Students are also required to attend and participate in the weekly graduate research seminar most relevant to their field of study. These thriving research seminars meet weekly during term-time and students are encouraged ask questions and to engage with speakers.

A variety of additional training opportunities in both subject-specific and general skills are also available to students across the University.

Lectures

Although not compulsory, students are encouraged to attend relevant undergraduate lectures as indicated by their supervisor.

Posters

All students will present their work at least once during the academic year and will receive feedback from academics and peers on their work-in-progress. This is not an assessed element of the course but is a valuable feedback tool for the dissertation.

Feedback

Students will receive regular constructive feedback throughout the MPhil.

Students can expect to receive:

  • regular oral feedback from their supervisor, as well as termly online feedback reports;
  • written feedback on essays and assessments;
  • feedback on Social Sciences Research Methods courses;
  • oral feedback from peers during graduate workshops and/or seminars;
  • written and oral feedback on dissertation proposal essay to be discussed with their supervisor,
  • formal written feedback from two examiners after examination of dissertation.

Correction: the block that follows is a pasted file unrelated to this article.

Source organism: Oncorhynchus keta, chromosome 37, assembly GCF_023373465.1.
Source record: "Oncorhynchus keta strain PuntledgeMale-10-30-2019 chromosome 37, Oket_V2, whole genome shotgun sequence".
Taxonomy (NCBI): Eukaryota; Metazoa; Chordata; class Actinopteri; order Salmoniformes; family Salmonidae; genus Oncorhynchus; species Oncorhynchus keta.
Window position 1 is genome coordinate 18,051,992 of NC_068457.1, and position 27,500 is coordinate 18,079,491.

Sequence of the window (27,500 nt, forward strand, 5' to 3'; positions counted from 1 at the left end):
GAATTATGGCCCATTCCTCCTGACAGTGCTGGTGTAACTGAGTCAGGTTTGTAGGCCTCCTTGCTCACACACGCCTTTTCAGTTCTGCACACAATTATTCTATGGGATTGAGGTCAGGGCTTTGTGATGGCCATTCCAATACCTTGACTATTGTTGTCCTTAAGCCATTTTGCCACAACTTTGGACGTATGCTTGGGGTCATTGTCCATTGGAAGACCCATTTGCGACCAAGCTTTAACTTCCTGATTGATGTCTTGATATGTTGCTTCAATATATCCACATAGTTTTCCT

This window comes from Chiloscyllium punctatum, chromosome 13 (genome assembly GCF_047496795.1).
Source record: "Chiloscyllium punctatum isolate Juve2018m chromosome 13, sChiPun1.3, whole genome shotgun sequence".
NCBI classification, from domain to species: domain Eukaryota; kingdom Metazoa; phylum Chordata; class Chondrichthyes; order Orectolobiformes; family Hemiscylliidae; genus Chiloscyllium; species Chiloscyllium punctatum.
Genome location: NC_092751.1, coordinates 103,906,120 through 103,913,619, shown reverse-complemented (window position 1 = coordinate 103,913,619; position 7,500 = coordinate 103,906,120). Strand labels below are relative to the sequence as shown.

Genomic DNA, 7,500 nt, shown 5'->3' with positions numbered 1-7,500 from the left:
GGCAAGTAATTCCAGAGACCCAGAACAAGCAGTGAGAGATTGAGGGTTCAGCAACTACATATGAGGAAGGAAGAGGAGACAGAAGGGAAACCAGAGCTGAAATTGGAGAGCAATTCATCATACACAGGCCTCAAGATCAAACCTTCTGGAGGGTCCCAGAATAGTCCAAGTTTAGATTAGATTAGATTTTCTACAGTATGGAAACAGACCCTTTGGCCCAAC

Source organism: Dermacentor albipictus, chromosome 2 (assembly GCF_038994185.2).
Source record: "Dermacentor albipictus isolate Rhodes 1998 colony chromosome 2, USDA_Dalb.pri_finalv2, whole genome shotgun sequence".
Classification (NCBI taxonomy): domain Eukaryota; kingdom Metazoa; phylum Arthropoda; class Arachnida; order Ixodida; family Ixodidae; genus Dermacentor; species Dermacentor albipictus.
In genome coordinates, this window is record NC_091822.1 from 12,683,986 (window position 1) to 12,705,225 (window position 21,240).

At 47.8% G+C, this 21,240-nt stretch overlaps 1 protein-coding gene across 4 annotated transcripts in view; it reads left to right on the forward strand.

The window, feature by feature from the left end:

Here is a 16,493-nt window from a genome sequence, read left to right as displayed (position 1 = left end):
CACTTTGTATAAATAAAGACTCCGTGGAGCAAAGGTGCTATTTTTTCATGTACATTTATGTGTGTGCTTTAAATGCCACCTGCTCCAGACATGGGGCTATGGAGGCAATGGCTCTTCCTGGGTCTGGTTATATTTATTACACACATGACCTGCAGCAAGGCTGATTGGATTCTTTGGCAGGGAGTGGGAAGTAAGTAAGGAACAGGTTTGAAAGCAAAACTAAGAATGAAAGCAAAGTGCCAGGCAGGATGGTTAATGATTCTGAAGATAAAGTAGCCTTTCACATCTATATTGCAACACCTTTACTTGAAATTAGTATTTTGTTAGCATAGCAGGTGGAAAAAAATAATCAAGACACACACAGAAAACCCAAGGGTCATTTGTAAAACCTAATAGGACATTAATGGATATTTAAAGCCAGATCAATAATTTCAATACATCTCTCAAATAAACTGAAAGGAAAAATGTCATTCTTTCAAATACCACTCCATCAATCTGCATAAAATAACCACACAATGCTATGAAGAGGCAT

Assessment

Thesis

The thesis is Part II of the MPhil in Economic and Social History.

All students will submit a thesis of 15,000–20,000 words in mid-August, worth 70 per cent of the overall mark. 

At the discretion of the examiners the examination may include an oral examination on the thesis and on the general field of knowledge within which it falls.

Essays

Each of three modules in Michaelmas and Lent (one compulsory core, and two options) will require an essay of 3,000–4,000 words (or equivalent), which may be under timed conditions.

Each will count toward ten per cent of the final degree mark, for a total of 30 per cent. Taken together, these are Part I, and students must receive passing marks in order to move to Part II.

Students will also prepare a 4,000-word dissertation proposal essay due in the Lent term. This is assessed on a pass/fail basis. Where a student fails the essay it must be compensated with a mark of at least 63 per cent in the dissertation. Students will meet with their supervisor to discuss the essay and get feedback in preparation for the dissertation.

Practical assessment

All students will present their work at least once during the academic year and will receive feedback from academics and peers on their work-in-progress. This is not an assessed element of the course but is a valuable feedback tool for the dissertation.

Students are also required to pass the Social Sciences Research Methods courses, and may be required to take a practical assessment as part of these courses.

Key Information


11 months full-time

Master of Philosophy

Faculty of History

Enquiries

Course on Department Website

Dates and deadlines:

Applications open
Sept. 3, 2018
Application deadline
March 29, 2019
Course Starts
Oct. 1, 2019

Some courses can close early. See the Deadlines page for guidance on when to apply.

Graduate Funding Competition
Jan. 3, 2019
Gates Cambridge US round only
Oct. 10, 2018